The Canadian Forces Snowbirds air demonstration team fly over the downtown skyline as part of the Celebration of Light fireworks festival, in Vancouver, on Wednesday, July 27, 2022. The Snowbirds have been cleared for take off after a crash in B.C. last month forced the military’s famed aerobatics team to cancel appearances at several airshows. THE CANADIAN PRESS/Darryl Dyck

The Canadian Forces Snowbirds air demonstration team fly over the downtown skyline as part of the Celebration of Light fireworks festival, in Vancouver, on Wednesday, July 27, 2022. The Snowbirds have been cleared for take off after a crash in B.C. last month forced the military’s famed aerobatics team to cancel appearances at several airshows. THE CANADIAN PRESS/Darryl Dyck

Snowbirds allowed back in the air after probe finds oil filter caused latest crash

Military investigators say crash near Fort St. John caused by an improperly assembled oil filter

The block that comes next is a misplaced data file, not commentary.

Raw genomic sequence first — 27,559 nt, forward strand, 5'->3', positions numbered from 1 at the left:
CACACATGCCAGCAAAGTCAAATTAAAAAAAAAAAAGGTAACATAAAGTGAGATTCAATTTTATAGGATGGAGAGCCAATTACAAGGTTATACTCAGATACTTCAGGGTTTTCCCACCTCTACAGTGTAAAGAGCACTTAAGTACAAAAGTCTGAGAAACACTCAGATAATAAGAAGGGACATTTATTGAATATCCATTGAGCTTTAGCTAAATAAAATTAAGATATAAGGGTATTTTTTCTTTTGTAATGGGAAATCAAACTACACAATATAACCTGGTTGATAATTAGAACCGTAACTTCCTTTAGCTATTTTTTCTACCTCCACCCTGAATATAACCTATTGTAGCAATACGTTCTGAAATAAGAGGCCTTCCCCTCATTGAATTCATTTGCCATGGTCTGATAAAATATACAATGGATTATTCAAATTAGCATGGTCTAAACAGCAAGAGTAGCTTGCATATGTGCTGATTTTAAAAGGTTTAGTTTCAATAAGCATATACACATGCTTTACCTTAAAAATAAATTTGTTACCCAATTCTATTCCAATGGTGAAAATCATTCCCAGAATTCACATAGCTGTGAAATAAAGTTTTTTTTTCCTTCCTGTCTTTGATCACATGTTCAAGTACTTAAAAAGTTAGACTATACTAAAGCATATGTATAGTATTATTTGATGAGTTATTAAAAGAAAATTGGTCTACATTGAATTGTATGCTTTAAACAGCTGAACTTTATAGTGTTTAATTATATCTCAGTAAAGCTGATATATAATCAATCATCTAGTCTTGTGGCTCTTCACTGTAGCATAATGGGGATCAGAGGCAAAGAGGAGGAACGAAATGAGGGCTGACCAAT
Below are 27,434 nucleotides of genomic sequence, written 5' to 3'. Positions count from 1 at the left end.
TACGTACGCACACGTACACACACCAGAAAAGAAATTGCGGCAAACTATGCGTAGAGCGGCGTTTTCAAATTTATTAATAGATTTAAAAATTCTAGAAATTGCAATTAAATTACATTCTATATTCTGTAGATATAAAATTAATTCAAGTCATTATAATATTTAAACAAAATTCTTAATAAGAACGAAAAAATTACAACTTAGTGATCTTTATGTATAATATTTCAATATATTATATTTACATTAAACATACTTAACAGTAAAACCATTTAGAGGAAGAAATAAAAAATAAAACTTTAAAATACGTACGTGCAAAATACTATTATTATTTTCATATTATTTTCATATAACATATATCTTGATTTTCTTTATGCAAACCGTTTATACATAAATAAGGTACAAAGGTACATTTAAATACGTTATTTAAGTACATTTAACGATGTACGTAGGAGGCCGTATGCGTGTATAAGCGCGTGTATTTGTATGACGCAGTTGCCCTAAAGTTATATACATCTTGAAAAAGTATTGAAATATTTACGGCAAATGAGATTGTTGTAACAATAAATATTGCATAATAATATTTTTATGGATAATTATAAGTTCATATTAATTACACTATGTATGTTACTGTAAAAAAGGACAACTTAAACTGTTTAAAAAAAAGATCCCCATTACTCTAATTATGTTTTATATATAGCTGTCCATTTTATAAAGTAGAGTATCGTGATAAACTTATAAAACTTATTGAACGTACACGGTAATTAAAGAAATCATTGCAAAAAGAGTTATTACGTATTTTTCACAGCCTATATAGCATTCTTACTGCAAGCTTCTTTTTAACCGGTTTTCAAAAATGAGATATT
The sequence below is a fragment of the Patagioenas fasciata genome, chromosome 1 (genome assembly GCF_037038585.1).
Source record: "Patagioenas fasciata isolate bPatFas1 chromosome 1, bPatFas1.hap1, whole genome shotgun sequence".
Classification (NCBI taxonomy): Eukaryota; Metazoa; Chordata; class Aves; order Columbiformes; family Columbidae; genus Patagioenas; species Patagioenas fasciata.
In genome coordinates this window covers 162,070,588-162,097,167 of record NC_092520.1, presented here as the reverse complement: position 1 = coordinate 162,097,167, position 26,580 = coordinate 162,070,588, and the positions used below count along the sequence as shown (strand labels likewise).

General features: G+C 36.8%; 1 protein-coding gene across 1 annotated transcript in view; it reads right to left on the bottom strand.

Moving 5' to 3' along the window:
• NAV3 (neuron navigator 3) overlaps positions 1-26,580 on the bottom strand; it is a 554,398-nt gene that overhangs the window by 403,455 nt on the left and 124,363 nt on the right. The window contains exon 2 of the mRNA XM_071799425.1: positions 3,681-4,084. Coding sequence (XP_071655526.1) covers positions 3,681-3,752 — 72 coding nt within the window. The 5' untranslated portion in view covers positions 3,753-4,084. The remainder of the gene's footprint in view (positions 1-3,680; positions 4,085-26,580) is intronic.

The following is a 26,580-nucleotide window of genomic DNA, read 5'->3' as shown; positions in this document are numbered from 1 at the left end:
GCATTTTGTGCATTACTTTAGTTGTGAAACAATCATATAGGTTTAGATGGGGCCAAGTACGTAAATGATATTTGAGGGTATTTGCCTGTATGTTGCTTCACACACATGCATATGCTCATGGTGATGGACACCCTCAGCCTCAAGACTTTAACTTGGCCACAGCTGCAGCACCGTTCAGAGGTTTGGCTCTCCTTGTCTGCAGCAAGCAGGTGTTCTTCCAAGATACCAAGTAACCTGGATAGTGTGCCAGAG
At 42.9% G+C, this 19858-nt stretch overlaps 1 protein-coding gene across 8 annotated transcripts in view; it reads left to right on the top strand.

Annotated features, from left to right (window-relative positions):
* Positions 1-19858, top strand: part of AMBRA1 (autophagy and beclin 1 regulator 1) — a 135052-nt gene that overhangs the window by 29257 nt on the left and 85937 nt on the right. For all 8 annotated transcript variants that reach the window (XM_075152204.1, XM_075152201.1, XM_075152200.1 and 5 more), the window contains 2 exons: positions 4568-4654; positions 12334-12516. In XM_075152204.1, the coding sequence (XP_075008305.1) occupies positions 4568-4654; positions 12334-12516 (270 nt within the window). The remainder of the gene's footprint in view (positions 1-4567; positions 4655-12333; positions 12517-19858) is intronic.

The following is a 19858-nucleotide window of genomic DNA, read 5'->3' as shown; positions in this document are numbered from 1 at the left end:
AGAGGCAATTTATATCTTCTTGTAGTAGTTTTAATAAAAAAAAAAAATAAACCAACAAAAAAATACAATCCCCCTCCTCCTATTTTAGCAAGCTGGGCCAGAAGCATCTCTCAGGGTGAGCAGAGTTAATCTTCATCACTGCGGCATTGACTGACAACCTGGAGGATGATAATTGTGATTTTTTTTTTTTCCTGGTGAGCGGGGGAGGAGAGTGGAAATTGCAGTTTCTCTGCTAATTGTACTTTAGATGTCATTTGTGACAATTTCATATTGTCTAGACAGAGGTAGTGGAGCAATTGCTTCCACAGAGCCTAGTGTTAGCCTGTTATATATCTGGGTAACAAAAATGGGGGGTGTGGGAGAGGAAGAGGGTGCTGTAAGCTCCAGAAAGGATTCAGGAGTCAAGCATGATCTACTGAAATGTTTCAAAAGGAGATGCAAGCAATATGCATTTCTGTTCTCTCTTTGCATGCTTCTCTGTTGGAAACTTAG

The Snowbirds have been cleared for takeoff after a crash in B.C. last month forced the military’s famed aerobatics team to cancel appearances at several air shows.

Military investigators say the crash near Fort St. John on Aug. 2 was caused by an improperly assembled oil filter.

The crash happened when one of the Snowbirds’ nearly 60-year-old Tutor jets lost engine power while taking off and crashed into a fence.

No one was injured but the plane sustained serious damage, and the cause of the oil filter problem remains under investigation.

However, investigators say the rest of the team’s Tutor jets are safe to fly.

The Snowbirds were previously grounded in June due to concerns about the parachutes used as part of the ejection systems.

The Snowbirds have lost several other aircraft in recent years, including a crash in Kamloops, B.C., in May 2020 that killed Capt. Jenn Casey.

Investigators later determined that the crash was caused by a bird flying into the jet’s engine while it was taking off.

That crash was the second in less than eight months after another Tutor went down in the U.S. state of Georgia in October 2019.

A flight investigation found a problem with that plane’s fuel-delivery system, while flagging concerns with the ejection system.

Similar concerns about the ejection system were raised by investigators after the Kamloops crash.

The Defence Department says it plans to keep flying the Tutor fleet through 2030.

RELATED: Snowbirds hitting pause on flying following crash in B.C.

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